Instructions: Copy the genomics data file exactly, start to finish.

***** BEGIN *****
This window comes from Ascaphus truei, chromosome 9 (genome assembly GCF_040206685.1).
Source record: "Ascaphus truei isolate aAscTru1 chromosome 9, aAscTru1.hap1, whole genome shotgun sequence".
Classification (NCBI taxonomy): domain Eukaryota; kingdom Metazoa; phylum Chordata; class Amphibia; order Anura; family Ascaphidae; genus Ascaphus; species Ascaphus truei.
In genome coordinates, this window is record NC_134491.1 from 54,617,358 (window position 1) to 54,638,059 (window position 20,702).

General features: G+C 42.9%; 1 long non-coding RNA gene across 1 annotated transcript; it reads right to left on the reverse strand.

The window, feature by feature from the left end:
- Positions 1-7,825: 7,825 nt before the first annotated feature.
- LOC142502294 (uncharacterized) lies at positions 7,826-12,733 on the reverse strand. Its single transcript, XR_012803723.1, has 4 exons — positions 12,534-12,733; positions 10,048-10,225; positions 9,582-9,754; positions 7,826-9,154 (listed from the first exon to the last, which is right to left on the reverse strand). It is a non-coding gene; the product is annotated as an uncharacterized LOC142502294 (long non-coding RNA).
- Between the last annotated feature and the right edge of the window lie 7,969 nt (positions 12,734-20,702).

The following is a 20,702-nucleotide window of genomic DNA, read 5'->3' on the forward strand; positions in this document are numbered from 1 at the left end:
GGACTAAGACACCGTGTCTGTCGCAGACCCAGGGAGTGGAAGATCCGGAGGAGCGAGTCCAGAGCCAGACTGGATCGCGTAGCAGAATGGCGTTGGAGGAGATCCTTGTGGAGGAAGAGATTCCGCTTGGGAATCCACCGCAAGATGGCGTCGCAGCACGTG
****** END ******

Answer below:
This window comes from Ascaphus truei, chromosome 9 (genome assembly GCF_040206685.1).
Source record: "Ascaphus truei isolate aAscTru1 chromosome 9, aAscTru1.hap1, whole genome shotgun sequence".
Classification (NCBI taxonomy): domain Eukaryota; kingdom Metazoa; phylum Chordata; class Amphibia; order Anura; family Ascaphidae; genus Ascaphus; species Ascaphus truei.
In genome coordinates, this window is record NC_134491.1 from 54,617,358 (window position 1) to 54,638,059 (window position 20,702).

General features: G+C 42.9%; 1 long non-coding RNA gene across 1 annotated transcript; it reads right to left on the reverse strand.

The window, feature by feature from the left end:
- Positions 1-7,825: 7,825 nt before the first annotated feature.
- LOC142502294 (uncharacterized) lies at positions 7,826-12,733 on the reverse strand. Its single transcript, XR_012803723.1, has 4 exons — positions 12,534-12,733; positions 10,048-10,225; positions 9,582-9,754; positions 7,826-9,154 (listed from the first exon to the last, which is right to left on the reverse strand). It is a non-coding gene; the product is annotated as an uncharacterized LOC142502294 (long non-coding RNA).
- Between the last annotated feature and the right edge of the window lie 7,969 nt (positions 12,734-20,702).

The following is a 20,702-nucleotide window of genomic DNA, read 5'->3' on the forward strand; positions in this document are numbered from 1 at the left end:
GGACTAAGACACCGTGTCTGTCGCAGACCCAGGGAGTGGAAGATCCGGAGGAGCGAGTCCAGAGCCAGACTGGATCGCGTAGCAGAATGGCGTTGGAGGAGATCCTTGTGGAGGAAGAGATTCCGCTTGGGAATCCACCGCAAGATGGCGTCGCAGCACGTG